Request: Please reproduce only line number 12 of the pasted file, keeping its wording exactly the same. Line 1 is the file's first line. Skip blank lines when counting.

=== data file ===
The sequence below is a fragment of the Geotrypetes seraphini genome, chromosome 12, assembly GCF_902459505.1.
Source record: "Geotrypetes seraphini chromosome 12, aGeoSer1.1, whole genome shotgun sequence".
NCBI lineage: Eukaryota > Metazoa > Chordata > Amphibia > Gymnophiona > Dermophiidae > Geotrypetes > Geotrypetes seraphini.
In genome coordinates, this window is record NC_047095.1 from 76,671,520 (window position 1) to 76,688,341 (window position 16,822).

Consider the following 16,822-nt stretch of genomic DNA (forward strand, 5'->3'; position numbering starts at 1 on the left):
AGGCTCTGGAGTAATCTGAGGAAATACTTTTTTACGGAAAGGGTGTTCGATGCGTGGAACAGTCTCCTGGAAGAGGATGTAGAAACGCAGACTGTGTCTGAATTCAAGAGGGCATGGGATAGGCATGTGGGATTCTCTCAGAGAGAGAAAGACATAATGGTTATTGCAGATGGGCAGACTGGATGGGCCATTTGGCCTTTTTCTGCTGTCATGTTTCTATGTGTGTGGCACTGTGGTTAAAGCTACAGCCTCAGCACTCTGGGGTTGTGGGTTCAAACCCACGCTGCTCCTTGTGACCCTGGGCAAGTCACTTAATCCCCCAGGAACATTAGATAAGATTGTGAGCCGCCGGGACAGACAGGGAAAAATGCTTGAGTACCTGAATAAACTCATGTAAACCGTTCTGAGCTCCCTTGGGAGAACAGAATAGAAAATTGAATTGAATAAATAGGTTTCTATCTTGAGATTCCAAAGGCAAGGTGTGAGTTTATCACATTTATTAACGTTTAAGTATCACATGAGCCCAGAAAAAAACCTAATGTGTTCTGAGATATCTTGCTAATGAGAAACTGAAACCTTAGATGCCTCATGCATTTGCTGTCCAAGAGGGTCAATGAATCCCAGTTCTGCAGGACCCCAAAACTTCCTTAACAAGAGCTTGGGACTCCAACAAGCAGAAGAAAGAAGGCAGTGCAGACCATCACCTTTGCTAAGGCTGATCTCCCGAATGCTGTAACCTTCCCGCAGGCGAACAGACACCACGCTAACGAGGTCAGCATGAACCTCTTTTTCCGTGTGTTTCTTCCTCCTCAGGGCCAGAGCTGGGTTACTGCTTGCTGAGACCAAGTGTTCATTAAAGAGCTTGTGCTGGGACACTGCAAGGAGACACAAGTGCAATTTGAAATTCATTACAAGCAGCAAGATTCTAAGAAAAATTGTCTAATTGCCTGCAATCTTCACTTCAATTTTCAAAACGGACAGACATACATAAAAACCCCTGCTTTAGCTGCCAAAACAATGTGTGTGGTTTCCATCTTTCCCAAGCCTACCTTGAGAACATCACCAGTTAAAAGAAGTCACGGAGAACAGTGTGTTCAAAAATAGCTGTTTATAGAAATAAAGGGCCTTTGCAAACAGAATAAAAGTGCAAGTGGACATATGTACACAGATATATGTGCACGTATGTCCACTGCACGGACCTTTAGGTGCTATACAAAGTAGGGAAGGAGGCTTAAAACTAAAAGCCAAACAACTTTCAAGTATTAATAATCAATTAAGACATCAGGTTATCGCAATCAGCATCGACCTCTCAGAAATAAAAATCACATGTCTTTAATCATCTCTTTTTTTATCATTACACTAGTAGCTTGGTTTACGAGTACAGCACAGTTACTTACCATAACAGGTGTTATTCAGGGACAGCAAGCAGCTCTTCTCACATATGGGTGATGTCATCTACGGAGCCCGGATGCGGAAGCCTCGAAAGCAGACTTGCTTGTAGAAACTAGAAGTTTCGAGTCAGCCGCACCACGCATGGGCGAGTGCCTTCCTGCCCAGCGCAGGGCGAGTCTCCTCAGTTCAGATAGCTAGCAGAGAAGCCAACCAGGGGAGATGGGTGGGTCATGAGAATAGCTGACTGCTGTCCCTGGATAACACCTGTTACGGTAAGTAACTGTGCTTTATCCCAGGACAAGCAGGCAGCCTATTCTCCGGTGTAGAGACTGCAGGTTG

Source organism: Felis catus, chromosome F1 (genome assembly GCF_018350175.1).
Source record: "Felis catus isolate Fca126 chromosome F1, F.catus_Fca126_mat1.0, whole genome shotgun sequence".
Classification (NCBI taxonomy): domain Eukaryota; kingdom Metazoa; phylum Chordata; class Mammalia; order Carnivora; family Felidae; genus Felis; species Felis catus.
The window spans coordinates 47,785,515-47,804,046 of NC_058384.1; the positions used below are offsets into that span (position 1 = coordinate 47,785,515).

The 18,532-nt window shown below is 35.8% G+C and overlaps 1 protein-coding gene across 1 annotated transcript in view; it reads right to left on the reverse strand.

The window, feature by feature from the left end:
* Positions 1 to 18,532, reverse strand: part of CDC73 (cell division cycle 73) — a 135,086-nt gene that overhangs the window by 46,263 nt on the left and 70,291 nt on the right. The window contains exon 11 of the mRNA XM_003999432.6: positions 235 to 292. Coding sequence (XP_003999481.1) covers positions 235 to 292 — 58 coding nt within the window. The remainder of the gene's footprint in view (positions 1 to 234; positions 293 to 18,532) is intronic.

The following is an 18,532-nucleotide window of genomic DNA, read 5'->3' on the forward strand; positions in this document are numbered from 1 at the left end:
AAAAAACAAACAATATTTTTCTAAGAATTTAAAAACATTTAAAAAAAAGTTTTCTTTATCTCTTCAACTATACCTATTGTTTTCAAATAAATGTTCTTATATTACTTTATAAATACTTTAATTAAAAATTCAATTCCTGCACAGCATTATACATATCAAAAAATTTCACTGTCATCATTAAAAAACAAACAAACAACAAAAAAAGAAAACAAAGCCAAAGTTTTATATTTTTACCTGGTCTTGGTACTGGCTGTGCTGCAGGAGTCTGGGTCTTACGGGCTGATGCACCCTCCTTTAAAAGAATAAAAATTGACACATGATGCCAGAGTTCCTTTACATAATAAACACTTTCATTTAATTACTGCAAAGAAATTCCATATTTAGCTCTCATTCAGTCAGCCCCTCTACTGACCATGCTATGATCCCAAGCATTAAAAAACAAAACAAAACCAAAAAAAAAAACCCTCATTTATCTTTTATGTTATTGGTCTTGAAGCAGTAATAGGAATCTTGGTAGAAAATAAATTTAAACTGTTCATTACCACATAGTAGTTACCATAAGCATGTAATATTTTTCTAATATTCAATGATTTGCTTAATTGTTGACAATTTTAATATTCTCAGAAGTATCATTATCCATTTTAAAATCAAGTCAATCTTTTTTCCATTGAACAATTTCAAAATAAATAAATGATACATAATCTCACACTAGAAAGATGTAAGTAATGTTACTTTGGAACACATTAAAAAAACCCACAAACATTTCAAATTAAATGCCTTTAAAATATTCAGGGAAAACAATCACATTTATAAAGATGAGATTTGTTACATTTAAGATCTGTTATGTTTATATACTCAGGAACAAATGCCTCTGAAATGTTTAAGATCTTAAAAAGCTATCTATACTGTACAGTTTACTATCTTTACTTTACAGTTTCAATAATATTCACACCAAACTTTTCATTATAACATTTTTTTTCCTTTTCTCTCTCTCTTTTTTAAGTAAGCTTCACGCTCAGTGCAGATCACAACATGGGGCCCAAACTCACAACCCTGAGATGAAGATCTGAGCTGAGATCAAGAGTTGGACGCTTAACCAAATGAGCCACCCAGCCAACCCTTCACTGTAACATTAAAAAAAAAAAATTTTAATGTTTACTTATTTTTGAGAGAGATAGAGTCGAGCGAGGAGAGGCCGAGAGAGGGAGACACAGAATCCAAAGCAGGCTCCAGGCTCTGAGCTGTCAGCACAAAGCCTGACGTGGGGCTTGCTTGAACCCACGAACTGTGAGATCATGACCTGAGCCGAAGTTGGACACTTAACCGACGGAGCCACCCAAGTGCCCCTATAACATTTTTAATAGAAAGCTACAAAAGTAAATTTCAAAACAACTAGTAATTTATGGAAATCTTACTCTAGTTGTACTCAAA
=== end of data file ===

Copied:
The window, feature by feature from the left end: